0

Sheriff Questions Reason For Delay

After two year wait, KCSO gets vehicles

After the Klickitat County Sheriff's Office got its 2001 budget request for four new patrol vehicles turned down, Sheriff Chris Mace was hopeful he could get new rigs in 2002.

Mace's patience has paid off: In late June, KCSO took delivery of three new vehicles, with two more expected by the end of this week. All of them are 2002 Chevy Blazers.

Mace said the five patrol vehicles cost a total of $145,000, which includes all their specialized equipment and KCSO decals.

"We asked for six in 2002, and the county authorized five," Mace said. "At the time of the request, we had 11 vehicles with 110,000-plus miles on them. We did not purchase any cars last year."

According to Mace, KCSO has 16 vehicles used in patrol work, with 11 of those having more than 110,000 miles on them. Even after the five new vehicles are blended in, the department will still have five or six vehicles with over 100,000 miles.

Mace pointed out that the Sheriff's Office pays into a vehicle purchase fund every year. He said he doesn't understand why he was not allowed to tap that fund for new patrol cars last year.

"We put in $141,000 this year, and $141,000 last year," Mace explained. "I needed six new vehicles. Where did that money go? Basically, the commissioners said, `we think you can go another year without replacing them.' It's like Social Security. We're paying into it, but when we go to use it, the money's not there. We contributed to the vehicle fund, but the request to purchase wasn't authorized."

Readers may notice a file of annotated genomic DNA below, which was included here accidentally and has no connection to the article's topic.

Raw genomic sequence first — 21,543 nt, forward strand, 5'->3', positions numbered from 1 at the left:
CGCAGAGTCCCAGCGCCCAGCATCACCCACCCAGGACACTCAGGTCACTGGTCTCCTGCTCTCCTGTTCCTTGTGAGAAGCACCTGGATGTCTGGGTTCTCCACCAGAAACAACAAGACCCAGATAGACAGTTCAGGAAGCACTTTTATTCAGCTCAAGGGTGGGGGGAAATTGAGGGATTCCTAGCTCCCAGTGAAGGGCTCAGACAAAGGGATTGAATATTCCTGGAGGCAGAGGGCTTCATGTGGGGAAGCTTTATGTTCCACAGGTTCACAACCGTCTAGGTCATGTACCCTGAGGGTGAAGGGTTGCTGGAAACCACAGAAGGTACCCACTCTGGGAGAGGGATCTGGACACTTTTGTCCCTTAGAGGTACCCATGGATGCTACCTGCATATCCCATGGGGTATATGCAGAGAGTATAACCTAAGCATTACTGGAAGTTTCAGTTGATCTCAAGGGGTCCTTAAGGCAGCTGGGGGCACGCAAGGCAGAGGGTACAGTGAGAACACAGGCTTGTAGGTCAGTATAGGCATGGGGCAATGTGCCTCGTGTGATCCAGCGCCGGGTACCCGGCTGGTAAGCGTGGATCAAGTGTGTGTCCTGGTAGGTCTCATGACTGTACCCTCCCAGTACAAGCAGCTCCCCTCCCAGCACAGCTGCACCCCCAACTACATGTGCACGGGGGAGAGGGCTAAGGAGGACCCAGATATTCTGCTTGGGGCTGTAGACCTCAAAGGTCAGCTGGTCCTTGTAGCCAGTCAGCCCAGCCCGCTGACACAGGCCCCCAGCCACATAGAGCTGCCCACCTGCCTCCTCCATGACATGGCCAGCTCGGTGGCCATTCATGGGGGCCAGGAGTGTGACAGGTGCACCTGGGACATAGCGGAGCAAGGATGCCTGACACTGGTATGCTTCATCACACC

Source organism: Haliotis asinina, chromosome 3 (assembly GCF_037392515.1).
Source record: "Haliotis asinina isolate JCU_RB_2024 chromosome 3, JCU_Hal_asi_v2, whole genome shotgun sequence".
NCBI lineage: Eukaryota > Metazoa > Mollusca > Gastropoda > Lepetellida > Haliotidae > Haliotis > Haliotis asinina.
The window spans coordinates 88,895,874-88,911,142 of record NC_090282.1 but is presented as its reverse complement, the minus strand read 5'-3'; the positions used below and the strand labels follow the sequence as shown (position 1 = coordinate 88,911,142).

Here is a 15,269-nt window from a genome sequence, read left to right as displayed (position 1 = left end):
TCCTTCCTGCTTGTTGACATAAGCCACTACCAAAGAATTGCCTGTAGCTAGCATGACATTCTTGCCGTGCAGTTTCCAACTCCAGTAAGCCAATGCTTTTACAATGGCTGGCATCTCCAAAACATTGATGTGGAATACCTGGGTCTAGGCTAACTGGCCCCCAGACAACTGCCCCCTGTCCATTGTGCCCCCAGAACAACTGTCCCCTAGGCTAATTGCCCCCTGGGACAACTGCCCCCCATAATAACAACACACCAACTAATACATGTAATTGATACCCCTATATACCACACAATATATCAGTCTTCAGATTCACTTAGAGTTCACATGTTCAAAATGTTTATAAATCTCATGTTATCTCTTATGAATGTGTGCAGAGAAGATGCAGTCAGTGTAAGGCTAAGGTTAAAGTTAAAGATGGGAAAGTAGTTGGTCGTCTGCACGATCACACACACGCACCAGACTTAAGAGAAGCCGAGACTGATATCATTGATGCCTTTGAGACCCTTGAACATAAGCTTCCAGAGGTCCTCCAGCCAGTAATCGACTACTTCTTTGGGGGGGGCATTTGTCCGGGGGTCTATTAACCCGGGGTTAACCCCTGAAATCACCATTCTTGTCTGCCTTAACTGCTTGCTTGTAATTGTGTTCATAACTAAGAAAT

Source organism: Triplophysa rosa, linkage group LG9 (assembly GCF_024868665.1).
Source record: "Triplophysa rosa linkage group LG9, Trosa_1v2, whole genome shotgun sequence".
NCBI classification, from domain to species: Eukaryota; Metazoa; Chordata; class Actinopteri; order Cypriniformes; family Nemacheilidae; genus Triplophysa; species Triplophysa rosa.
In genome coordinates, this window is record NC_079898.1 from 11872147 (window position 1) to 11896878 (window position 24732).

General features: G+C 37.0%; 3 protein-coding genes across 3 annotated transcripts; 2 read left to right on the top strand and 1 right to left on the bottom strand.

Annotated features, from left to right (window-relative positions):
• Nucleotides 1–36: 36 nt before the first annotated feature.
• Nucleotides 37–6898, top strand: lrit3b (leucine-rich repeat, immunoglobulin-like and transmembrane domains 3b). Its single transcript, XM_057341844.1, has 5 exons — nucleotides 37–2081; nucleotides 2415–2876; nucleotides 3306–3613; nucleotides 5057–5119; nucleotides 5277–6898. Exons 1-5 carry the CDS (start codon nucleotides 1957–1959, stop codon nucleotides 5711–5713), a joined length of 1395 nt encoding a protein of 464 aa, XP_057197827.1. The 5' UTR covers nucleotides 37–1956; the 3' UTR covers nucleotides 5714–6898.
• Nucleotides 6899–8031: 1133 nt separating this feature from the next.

County Commissioner Ray Thayer said he recalled that Sheriff Mace agreed last year to defer the purchase for a year.

"It seems to me we discussed this with Chris," Thayer said. "There was a problem with whether we had enough money to do anything with in terms of new vehicles, and Chris said he thought he needed some cars but probably could get by for a year."

Thayer added that the vehicle fund comes from the county's coffers, not specifically from each department.

"I wouldn't say they are paying into the fund," Thayer explained. "We're putting that money from the general fund to purchase these vehicles. Right now we're overextended on the amount of money."

Cris McEwen, who works in the County Commissioners' office in Goldendale and oversees the vehicle replacement fund, explained that 15 county departments pay into the account.

"Just because they pay in doesn't mean a department has accumulated enough to buy new ones," McEwen explained. "You have to take into consideration what the department spent the year before."

Thayer added that the cost to equip KCSO vehicles is taken into account as well. He pointed out that KCSO had been using Jeep Cherokees, but when the manufacturer stopped making them, a new model had to be used. As a result, all the equipment -- light bars, screens, etc. -- for the patrol vehicles had to be changed too, because they equipment no longer fit.

"There is a big cost of the equipment to gear these rigs up," Thayer said. "That throws an added expense."

"We have to keep a fund balance," McEwen added. "There are far more departments needing vehicles than the Sheriff's Office. Sometimes they have a tendency to forget that. Not all of them request replacement vehicles every year, but at some point others may have vehicles that need replacement."

Mace said he could have used more than the five vehicles the County Commissioners authorized this year.